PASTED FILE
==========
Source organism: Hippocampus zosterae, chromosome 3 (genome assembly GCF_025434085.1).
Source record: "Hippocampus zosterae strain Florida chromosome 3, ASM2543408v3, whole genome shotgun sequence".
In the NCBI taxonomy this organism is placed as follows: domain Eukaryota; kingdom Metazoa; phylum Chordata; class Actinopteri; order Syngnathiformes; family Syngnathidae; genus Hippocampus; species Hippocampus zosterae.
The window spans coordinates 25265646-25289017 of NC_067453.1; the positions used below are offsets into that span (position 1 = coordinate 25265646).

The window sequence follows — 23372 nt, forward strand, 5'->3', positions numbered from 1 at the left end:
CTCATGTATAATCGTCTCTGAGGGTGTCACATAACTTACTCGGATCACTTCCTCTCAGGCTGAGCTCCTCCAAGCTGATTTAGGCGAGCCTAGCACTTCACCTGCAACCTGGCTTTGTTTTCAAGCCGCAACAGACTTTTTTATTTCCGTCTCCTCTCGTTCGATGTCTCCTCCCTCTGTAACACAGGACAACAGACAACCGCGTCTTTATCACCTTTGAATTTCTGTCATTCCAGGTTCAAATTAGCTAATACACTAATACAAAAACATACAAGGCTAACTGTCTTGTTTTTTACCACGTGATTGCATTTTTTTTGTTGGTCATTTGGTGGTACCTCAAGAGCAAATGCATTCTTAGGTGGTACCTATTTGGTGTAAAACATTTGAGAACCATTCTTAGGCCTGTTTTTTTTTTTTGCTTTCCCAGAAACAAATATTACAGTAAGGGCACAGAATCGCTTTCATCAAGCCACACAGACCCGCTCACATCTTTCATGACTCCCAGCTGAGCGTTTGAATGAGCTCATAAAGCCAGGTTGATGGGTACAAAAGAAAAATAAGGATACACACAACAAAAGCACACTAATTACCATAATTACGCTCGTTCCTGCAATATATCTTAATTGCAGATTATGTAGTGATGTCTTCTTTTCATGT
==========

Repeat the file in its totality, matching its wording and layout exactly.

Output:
Source organism: Hippocampus zosterae, chromosome 3 (genome assembly GCF_025434085.1).
Source record: "Hippocampus zosterae strain Florida chromosome 3, ASM2543408v3, whole genome shotgun sequence".
In the NCBI taxonomy this organism is placed as follows: domain Eukaryota; kingdom Metazoa; phylum Chordata; class Actinopteri; order Syngnathiformes; family Syngnathidae; genus Hippocampus; species Hippocampus zosterae.
The window spans coordinates 25265646-25289017 of NC_067453.1; the positions used below are offsets into that span (position 1 = coordinate 25265646).

The window sequence follows — 23372 nt, forward strand, 5'->3', positions numbered from 1 at the left end:
CTCATGTATAATCGTCTCTGAGGGTGTCACATAACTTACTCGGATCACTTCCTCTCAGGCTGAGCTCCTCCAAGCTGATTTAGGCGAGCCTAGCACTTCACCTGCAACCTGGCTTTGTTTTCAAGCCGCAACAGACTTTTTTATTTCCGTCTCCTCTCGTTCGATGTCTCCTCCCTCTGTAACACAGGACAACAGACAACCGCGTCTTTATCACCTTTGAATTTCTGTCATTCCAGGTTCAAATTAGCTAATACACTAATACAAAAACATACAAGGCTAACTGTCTTGTTTTTTACCACGTGATTGCATTTTTTTTGTTGGTCATTTGGTGGTACCTCAAGAGCAAATGCATTCTTAGGTGGTACCTATTTGGTGTAAAACATTTGAGAACCATTCTTAGGCCTGTTTTTTTTTTTTGCTTTCCCAGAAACAAATATTACAGTAAGGGCACAGAATCGCTTTCATCAAGCCACACAGACCCGCTCACATCTTTCATGACTCCCAGCTGAGCGTTTGAATGAGCTCATAAAGCCAGGTTGATGGGTACAAAAGAAAAATAAGGATACACACAACAAAAGCACACTAATTACCATAATTACGCTCGTTCCTGCAATATATCTTAATTGCAGATTATGTAGTGATGTCTTCTTTTCATGT